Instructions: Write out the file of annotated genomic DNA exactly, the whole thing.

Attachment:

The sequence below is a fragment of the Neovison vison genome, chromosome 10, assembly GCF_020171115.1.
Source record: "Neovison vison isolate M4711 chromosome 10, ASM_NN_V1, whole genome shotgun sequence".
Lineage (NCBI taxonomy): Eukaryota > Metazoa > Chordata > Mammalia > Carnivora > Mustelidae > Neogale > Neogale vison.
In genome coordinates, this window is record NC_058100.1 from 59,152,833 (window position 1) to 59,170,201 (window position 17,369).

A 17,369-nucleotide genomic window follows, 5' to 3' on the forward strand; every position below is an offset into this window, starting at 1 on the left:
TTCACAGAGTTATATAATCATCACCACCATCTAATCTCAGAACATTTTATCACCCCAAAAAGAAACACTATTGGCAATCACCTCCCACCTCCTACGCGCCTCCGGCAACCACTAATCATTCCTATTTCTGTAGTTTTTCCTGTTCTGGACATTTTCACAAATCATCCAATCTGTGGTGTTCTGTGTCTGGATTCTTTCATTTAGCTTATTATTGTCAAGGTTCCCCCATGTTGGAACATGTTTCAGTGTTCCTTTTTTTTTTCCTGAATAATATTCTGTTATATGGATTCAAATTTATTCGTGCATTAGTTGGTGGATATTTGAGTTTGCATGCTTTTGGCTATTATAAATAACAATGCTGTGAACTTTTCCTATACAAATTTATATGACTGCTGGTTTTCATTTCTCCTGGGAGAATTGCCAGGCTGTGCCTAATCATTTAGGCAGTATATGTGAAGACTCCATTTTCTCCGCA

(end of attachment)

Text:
The sequence below is a fragment of the Neovison vison genome, chromosome 10, assembly GCF_020171115.1.
Source record: "Neovison vison isolate M4711 chromosome 10, ASM_NN_V1, whole genome shotgun sequence".
Lineage (NCBI taxonomy): Eukaryota > Metazoa > Chordata > Mammalia > Carnivora > Mustelidae > Neogale > Neogale vison.
In genome coordinates, this window is record NC_058100.1 from 59,152,833 (window position 1) to 59,170,201 (window position 17,369).

A 17,369-nucleotide genomic window follows, 5' to 3' on the forward strand; every position below is an offset into this window, starting at 1 on the left:
TTCACAGAGTTATATAATCATCACCACCATCTAATCTCAGAACATTTTATCACCCCAAAAAGAAACACTATTGGCAATCACCTCCCACCTCCTACGCGCCTCCGGCAACCACTAATCATTCCTATTTCTGTAGTTTTTCCTGTTCTGGACATTTTCACAAATCATCCAATCTGTGGTGTTCTGTGTCTGGATTCTTTCATTTAGCTTATTATTGTCAAGGTTCCCCCATGTTGGAACATGTTTCAGTGTTCCTTTTTTTTTTCCTGAATAATATTCTGTTATATGGATTCAAATTTATTCGTGCATTAGTTGGTGGATATTTGAGTTTGCATGCTTTTGGCTATTATAAATAACAATGCTGTGAACTTTTCCTATACAAATTTATATGACTGCTGGTTTTCATTTCTCCTGGGAGAATTGCCAGGCTGTGCCTAATCATTTAGGCAGTATATGTGAAGACTCCATTTTCTCCGCA